How to attract the best young talent

The Bertelsmann recipe for creativity, entrepreneurship, delegation and empowerment

Go to the profile of Virginia Stagni
Dec 07, 2017
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In this cybernetic, digital world, finding the brightest and most gifted minds to lift the lid on the next big idea is a huge challenge for any company. And holding onto talented employees, especially Millennials, is a key test of any good manager – and their HR department.

Bertelsmann, the global media, services and education company that operates in around 50 countries, has declared its stand for creativity and entrepreneurship. To find out more about Bertelsmann’s rounded talent strategy, we met Hays Steilberg and Nico Rose in Berlin.

‘Most scientific studies have revealed that differences between Millennials and other generations have been vastly exaggerated,’ says Nico Rose, Bertelsmann´s Head of Corporate Employer Branding, University Relations and Recruiting Programs. ‘In fact there are barely any negligible differences. All people have strong innate needs for connection, autonomy, mastery, and a sense of pride and meaning. This is why Bertelsmann fosters a leadership culture that focuses on delegation and empowerment.’

Millennials are in themselves a very diverse group: some wants a fast-paced, start-up experience; others are very willing to find a specific purpose to work for.  ‘We try to provide an environment for people with all kinds of career goals,’ says Hays Steilberg, Executive Vice President of Corporate HR, Executives and Talent. ‘The unifying element is that we seek people who desire to be empowered, who want to make their own decisions and chart their own course.’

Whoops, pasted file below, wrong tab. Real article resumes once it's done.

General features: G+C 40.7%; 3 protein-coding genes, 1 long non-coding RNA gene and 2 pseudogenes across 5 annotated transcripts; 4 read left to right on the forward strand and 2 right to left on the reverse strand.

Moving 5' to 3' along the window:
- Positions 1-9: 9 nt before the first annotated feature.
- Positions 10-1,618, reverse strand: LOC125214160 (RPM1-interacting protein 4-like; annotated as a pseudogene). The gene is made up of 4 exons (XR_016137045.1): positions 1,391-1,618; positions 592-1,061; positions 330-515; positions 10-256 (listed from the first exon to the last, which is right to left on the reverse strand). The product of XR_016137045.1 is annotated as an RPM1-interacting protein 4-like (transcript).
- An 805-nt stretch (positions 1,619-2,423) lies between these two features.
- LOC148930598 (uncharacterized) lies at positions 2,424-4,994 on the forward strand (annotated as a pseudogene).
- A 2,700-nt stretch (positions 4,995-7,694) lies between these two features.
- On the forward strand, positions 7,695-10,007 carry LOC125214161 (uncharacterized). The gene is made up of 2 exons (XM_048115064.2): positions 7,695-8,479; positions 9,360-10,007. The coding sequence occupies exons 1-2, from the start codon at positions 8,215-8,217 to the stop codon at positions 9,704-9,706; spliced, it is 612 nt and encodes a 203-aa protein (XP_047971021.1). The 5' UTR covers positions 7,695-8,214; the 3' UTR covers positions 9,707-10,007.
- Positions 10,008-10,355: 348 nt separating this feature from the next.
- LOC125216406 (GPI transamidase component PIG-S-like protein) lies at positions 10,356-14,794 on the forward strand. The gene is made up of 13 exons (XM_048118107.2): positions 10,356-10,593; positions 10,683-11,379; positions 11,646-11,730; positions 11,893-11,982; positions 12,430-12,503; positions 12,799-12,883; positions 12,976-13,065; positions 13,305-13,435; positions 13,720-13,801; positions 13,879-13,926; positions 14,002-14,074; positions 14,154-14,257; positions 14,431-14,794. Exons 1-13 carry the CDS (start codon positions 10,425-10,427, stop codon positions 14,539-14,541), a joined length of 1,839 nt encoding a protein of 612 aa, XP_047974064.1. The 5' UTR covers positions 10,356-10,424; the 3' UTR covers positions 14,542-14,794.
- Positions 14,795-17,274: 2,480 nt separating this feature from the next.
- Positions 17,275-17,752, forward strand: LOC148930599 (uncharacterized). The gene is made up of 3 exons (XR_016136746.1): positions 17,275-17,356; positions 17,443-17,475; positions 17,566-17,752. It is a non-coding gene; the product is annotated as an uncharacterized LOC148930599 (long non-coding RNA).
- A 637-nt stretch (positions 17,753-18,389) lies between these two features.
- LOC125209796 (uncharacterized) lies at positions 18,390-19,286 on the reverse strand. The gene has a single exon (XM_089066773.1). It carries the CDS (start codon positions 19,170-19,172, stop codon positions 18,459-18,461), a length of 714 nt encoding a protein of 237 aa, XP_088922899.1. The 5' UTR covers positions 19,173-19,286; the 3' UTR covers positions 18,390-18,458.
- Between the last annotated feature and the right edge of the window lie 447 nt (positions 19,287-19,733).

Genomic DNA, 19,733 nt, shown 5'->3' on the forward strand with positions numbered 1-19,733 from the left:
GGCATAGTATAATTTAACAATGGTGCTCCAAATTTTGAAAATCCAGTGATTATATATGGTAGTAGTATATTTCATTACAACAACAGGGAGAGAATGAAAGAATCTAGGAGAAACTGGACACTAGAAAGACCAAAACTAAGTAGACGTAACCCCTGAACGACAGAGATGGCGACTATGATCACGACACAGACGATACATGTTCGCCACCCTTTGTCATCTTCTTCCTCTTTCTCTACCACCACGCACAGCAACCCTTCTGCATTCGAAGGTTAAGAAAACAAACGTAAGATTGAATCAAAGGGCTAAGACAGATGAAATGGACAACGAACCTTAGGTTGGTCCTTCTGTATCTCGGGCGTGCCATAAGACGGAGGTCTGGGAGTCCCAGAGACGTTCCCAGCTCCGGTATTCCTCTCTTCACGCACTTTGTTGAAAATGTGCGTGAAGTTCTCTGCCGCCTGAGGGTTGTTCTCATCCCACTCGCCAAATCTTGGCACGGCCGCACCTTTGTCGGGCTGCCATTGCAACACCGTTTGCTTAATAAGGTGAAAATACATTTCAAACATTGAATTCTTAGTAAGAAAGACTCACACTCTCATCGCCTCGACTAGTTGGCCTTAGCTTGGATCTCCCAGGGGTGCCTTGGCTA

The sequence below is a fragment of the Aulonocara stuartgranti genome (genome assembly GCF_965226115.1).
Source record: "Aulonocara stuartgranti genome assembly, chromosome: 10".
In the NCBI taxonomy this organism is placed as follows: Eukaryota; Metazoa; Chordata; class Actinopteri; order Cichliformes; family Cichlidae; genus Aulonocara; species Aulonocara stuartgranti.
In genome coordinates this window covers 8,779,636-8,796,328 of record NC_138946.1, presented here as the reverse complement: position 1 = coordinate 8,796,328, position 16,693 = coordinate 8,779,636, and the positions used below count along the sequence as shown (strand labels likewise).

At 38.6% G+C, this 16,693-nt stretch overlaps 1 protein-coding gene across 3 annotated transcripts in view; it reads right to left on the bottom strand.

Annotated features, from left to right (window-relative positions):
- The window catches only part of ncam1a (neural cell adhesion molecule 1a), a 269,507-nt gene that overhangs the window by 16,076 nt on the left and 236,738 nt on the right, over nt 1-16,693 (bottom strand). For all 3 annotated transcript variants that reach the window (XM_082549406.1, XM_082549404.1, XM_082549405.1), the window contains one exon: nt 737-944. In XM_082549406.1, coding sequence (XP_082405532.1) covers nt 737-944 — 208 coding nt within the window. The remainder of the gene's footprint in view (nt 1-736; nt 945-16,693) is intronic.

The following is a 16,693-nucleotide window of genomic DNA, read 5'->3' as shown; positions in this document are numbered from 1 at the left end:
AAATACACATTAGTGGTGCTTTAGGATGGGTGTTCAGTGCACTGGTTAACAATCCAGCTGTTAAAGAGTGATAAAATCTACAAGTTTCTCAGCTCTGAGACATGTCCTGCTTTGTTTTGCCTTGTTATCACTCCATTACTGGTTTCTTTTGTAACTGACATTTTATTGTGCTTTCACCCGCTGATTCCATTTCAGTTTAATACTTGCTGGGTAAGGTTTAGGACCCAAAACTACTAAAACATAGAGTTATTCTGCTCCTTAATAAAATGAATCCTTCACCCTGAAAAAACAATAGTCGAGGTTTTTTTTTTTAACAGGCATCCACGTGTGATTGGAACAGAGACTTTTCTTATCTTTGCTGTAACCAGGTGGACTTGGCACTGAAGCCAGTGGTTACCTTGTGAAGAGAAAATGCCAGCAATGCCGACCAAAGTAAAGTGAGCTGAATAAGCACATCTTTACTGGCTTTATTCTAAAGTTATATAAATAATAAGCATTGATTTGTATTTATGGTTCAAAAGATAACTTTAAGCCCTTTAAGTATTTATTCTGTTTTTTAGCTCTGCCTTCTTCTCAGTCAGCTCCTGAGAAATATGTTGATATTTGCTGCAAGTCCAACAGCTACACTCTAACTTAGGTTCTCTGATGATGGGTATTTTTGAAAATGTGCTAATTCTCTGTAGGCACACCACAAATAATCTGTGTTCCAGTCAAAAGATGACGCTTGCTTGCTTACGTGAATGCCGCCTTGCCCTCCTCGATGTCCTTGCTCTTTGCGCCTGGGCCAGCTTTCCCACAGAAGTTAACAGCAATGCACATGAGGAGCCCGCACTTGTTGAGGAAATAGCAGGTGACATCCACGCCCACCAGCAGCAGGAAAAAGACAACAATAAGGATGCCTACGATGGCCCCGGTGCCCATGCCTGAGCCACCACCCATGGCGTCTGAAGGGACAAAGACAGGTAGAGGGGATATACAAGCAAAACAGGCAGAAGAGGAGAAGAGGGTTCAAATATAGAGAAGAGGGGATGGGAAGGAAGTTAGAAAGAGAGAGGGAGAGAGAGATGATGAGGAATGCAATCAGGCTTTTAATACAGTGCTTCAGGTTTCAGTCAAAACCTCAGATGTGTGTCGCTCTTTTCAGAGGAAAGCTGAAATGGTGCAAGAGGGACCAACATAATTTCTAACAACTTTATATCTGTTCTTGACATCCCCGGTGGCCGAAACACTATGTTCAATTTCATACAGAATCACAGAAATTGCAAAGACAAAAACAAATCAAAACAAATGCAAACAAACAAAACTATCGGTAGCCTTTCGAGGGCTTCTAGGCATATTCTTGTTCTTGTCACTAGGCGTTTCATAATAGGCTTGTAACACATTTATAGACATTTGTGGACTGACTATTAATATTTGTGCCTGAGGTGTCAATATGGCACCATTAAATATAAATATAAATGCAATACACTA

When it comes to the start-up world, Bertelsmann is focused on identifying attractive fledgling businesses to integrate into its portfolio. ‘Our broadcasting group RTL has acquired a 75% stake in the Berlin-based multi-channel network, Divimove,’ says Hays. ‘So we have strengthened our strong footprint in YouTube content and influencer marketing. For us that’s a different take on introducing new creativity and entrepreneurship to the group.’

‘All people have strong innate needs for connection, autonomy, mastery, and a sense of pride and meaning.’

Active community

Nico believes that Talent Meets Bertelsmann is a great way to retain talent and create an active community of talented individuals. ‘It is more than just a recurring event,’ he says. ‘Right from the start it was meant to be an emerging high-potential community. We consider each former participant to be a valuable part of a growing talent family, the TMB Alumni network, and we stay in contact with them through social media. Plus, we have regular face-to-face events.

‘Some of the TMB alumni now work for Bertelsmann, some for our competitors, some for consulting firms, or the Googles, Facebooks and Amazons of this world. Many go on to become entrepreneurs. We believe they all make a valuable contribution to the TMB family.’